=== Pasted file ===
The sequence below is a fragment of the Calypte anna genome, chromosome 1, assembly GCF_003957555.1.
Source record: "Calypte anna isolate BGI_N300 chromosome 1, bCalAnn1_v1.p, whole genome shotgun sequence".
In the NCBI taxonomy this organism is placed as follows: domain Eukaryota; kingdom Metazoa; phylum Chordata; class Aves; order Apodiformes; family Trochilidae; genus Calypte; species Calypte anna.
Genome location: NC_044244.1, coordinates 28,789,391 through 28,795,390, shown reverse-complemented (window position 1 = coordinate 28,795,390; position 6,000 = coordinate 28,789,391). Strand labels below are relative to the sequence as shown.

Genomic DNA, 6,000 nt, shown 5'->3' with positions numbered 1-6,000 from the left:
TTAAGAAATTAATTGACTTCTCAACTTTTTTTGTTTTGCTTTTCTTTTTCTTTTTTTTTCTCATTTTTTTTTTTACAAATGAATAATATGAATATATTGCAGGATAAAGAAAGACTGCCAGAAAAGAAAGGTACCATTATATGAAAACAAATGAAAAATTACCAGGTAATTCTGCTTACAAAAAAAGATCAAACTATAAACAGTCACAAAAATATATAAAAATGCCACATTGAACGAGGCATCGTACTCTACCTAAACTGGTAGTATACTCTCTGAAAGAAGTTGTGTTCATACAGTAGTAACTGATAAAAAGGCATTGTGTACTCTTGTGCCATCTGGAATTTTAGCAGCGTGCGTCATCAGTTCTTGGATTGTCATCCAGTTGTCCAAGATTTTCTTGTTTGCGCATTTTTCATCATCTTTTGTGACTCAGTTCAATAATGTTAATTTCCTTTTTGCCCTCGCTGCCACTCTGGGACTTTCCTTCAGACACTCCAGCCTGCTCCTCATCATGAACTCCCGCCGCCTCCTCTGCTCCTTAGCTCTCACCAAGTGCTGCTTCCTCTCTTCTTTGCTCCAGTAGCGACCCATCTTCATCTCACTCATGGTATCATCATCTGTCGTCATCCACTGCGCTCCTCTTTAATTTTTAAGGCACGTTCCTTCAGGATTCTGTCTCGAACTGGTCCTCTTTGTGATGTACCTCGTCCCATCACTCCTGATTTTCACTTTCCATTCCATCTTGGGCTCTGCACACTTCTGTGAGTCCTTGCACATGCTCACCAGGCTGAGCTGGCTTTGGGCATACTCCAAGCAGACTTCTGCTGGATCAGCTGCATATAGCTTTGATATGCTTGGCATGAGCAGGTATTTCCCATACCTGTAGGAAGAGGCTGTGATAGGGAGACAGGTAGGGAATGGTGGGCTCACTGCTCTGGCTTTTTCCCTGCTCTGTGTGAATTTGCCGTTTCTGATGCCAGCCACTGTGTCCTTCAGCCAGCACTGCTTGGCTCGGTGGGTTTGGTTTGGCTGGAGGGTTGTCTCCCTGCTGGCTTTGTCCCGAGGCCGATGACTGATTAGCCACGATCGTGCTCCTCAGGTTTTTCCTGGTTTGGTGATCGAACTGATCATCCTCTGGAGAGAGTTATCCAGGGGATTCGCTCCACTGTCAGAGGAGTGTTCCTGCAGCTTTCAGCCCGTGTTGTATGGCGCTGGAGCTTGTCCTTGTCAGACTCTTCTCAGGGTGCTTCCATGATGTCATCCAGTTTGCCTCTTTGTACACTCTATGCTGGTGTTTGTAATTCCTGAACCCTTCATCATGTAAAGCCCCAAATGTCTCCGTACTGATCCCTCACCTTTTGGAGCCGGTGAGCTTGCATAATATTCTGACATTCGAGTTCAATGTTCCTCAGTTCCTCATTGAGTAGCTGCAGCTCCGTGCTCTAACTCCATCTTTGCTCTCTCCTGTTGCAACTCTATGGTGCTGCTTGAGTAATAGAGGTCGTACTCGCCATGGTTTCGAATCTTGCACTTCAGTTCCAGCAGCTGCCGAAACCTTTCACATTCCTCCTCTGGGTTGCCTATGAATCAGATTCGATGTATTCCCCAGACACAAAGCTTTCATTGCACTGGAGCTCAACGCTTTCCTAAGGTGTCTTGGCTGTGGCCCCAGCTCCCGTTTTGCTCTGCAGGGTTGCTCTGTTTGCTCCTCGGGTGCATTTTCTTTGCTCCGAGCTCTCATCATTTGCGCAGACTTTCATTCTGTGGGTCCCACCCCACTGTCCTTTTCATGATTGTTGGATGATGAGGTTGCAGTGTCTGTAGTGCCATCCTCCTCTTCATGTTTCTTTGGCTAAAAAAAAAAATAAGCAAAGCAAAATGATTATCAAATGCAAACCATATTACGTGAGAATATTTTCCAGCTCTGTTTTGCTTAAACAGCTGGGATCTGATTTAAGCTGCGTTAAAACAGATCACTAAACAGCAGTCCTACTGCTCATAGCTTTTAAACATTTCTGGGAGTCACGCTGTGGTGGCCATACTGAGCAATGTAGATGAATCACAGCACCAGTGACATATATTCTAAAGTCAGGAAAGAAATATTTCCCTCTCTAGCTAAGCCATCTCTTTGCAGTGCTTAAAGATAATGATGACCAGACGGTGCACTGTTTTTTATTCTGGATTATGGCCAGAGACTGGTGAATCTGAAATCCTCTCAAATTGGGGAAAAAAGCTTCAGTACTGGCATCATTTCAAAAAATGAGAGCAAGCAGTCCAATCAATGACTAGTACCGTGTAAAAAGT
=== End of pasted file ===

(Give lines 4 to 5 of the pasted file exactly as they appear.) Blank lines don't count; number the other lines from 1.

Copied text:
Genome location: NC_044244.1, coordinates 28,789,391 through 28,795,390, shown reverse-complemented (window position 1 = coordinate 28,795,390; position 6,000 = coordinate 28,789,391). Strand labels below are relative to the sequence as shown.

Genomic DNA, 6,000 nt, shown 5'->3' with positions numbered 1-6,000 from the left: